Offshore Tax Evasion & the IRS

Offshore Tax Evasion & the IRS

Offshore Tax Evasion

With the increased US Government enforcement of evasion of overseas income, assets, investments, and accounts — offshore tax evasion is a key priority. In fact, there are few international tax crimes more serious than Tax Evasion. That is because unlike other types of international violations — Tax Evasion is a crime and not a civil violation (such as Fraud, which the US Government can pursue as both a civil and criminal violation). With Tax Evasion, the Taxpayer has willfully committed a proactive act — usually requires more than just not filing a tax return, which technically is an “omission” and not an “affirmative act.” For decades, the IRS has been actively pursuing matters involving offshore non-compliance. But in the past few years, the number of offshore criminal investigations has been steadily rising, including FATCA criminal indictments and FBAR criminal indictments —  traditionally these were civil violations. When it comes to offshore and international tax-related matters, evasion typically involves money laundering and/or structuring in addition to foreign account, asset, and investment reporting non-compliance — and not just missing the FBAR filing requirement.  When a person is willful, neither the Streamlined, Delinquency nor Reasonable Cause options are available. Rather, the person submits to the traditional Voluntary Disclosure to try to avoid an offshore tax evasion investigation.

Is Offshore Tax Evasion a Crime?

Yes. Unlike other violations, offshore tax evasion is a crime that is codified under 26 USC 7201.

26 USC 7201

      • “Any person who willfully attempts in any manner to evade or defeat any tax imposed by this title or the payment thereof shall, in addition to other penalties provided by law, be guilty of a felony and, upon conviction thereof, shall be fined not more than $100,000 ($500,000 in the case of a corporation), or imprisoned not more than 5 years, or both, together with the costs of prosecution.”

What is Tax Evasion (26 USC 7201)

The statute for tax evasion (technically, attempt to evade or defeat tax) is founded in 26 USC section 7201.

26 USC 7201

The code provides the following definition of tax evasion:

        • Any person who willfully attempts in any manner to evade or defeat any tax imposed by this title or the payment thereof shall, in addition to other penalties provided by law, be guilty of a felony and, upon conviction thereof, shall be fined not more than $100,000 ($500,000 in the case of a corporation), or imprisoned not more than 5 years, or both, together with the costs of prosecution.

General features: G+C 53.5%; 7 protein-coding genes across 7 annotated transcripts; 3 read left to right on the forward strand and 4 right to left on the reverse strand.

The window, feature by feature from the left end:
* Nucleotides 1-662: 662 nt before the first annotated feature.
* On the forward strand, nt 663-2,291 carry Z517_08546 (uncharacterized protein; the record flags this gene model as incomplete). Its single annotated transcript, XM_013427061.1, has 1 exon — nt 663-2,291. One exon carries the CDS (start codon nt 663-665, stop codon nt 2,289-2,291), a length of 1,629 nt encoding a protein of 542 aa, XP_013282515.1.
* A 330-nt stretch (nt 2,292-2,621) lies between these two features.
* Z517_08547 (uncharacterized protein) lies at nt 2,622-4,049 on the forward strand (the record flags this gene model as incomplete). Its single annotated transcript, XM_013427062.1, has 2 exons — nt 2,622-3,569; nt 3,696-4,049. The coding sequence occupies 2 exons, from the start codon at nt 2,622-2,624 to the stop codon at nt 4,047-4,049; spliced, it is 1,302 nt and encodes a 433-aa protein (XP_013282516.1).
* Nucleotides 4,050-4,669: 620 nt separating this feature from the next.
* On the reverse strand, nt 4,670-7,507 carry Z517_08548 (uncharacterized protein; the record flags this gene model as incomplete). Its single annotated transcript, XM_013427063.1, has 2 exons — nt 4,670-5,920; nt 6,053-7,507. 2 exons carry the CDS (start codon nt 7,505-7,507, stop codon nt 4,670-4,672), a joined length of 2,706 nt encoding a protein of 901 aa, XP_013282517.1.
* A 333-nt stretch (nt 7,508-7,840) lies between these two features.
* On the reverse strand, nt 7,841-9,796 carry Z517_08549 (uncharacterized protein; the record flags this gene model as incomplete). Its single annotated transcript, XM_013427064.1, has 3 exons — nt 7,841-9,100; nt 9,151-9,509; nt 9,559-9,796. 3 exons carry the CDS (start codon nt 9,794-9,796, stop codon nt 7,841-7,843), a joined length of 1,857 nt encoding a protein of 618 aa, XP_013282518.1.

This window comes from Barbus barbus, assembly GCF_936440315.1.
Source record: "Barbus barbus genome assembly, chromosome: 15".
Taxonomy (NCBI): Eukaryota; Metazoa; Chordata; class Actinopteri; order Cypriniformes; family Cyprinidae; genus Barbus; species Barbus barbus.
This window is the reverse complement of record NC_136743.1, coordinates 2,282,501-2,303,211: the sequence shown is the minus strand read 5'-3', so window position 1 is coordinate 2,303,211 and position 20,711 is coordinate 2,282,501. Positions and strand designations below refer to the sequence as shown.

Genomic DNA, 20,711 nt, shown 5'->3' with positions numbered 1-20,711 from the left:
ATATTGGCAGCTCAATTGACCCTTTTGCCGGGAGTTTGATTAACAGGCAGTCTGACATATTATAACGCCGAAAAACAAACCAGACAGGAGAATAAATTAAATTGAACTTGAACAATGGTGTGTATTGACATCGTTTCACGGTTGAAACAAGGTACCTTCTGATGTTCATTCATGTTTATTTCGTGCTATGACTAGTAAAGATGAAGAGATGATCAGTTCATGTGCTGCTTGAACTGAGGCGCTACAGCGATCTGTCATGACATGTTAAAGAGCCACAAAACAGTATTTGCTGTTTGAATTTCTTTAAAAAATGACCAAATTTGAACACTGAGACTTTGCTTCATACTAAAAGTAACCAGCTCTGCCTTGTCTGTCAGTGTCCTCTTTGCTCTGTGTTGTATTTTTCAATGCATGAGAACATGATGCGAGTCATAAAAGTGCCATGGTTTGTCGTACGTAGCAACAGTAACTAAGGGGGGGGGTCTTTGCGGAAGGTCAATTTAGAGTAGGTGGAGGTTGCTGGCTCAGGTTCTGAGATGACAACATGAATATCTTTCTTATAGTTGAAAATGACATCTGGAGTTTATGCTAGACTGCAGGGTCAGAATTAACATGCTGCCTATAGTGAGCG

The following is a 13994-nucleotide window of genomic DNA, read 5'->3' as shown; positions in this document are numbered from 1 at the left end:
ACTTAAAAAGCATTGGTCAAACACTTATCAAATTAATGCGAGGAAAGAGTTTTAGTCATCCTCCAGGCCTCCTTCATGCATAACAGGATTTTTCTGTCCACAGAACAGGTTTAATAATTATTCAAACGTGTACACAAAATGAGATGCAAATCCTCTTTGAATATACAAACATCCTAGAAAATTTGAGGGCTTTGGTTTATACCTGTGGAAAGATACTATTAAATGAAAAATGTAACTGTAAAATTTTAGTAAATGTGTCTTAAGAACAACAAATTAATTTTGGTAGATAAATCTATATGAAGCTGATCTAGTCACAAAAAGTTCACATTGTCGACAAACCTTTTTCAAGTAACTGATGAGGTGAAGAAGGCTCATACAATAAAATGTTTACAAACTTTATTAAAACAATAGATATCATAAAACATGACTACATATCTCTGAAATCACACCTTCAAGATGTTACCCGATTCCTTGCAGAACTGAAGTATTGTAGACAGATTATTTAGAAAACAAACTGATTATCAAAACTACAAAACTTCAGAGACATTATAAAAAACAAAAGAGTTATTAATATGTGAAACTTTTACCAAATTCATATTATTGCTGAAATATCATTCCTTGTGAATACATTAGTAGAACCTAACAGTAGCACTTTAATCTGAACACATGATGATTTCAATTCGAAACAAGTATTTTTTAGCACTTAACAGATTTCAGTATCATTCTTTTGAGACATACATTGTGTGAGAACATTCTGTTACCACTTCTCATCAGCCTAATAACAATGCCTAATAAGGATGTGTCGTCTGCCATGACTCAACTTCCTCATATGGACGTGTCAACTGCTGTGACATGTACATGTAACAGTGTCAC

How is Tax Evasion Defined?

As provided in the Criminal Tax Manual (located on the website):

      • “Tax evasion” is a shorthand phrase that many people use for all manner of tax fraud.

      • But the charge of tax evasion, in violation of 26 U.S.C. § 7201, is not necessarily the best one to bring against individuals defrauding the IRS.

      • Defendants frequently seek to exploit the fact that, in order to establish the crime of tax evasion, the government must prove the existence of a tax due and owing and willfulness. Prosecutors therefore should consider other charges, such as conspiring to defraud the United States, 18 U.S.C. § 371; filing false returns, 26 U.S.C. § 7206; or endeavoring to obstruct the IRS, 26 U.S.C. § 7212(a), as alternatives or supplements to the charge of tax evasion. 

What does this Mean?

It means that while there is a general concept of the word tax evasion — that tends to encompass several different types of actual tax violations beyond just actual tax evasion — the actual code section for tax evasion is 26 USC 7201 — and not all tax crimes amount to tax evasion. Depending on the facts and circumstances, the US Government may want to consider alternatives to a tax evasion charge.

Willful Attempt to Evade or Defeat the Assessment of Tax

There are many different ways a Taxpayer may attempt to evade or defeat the assessment of tax. But, is the idea that there must be an affirmative act — therefore, merely not filing a tax return without any other action would generally not meet the requirement to pursue an offshore tax evasion case.

As provided by the Criminal Tax Manual:

      • The means by which defendants can attempt to evade are virtually unlimited.

      • As noted above, Section 7201 expressly prohibits attempts to evade tax “in any manner.” In order to violate Section 7201, the taxpayer generally must take some affirmative action with an intent to evade tax.

      • The general rule is that omissions to act will not satisfy the affirmative act requirement.

      • For example, a mere failure to file a return, standing alone, cannot constitute an attempt to evade taxes. See Spies v. United States, 317 U.S. 492, 499 (1943); United States v. Hoskins, 654 F.3d 1086, 1091 (10th Cir. 2011) (“To be liable under § 7201, a defendant must do more than passively fail to file a tax return”); United States v. Nelson, 791 F.2d 336, 338 (5th Cir. 1986).